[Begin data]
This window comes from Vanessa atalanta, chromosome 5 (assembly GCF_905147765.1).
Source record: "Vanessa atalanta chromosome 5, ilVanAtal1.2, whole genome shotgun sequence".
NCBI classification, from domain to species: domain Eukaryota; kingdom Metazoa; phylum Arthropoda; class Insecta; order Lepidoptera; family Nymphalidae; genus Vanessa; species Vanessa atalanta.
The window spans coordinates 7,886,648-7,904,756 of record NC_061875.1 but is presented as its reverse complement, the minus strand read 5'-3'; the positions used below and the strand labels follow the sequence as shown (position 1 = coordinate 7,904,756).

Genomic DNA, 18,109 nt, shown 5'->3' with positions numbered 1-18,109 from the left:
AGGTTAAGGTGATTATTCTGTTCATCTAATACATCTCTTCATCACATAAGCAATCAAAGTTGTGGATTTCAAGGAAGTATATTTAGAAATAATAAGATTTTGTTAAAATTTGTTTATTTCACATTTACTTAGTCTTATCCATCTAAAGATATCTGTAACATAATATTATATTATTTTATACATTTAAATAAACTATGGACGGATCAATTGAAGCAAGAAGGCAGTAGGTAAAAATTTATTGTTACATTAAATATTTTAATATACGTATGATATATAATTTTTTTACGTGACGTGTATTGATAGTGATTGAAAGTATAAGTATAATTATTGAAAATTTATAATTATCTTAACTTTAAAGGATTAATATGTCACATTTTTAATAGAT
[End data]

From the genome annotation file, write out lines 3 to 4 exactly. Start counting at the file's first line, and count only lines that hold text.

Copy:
NCBI classification, from domain to species: domain Eukaryota; kingdom Metazoa; phylum Arthropoda; class Insecta; order Lepidoptera; family Nymphalidae; genus Vanessa; species Vanessa atalanta.
The window spans coordinates 7,886,648-7,904,756 of record NC_061875.1 but is presented as its reverse complement, the minus strand read 5'-3'; the positions used below and the strand labels follow the sequence as shown (position 1 = coordinate 7,904,756).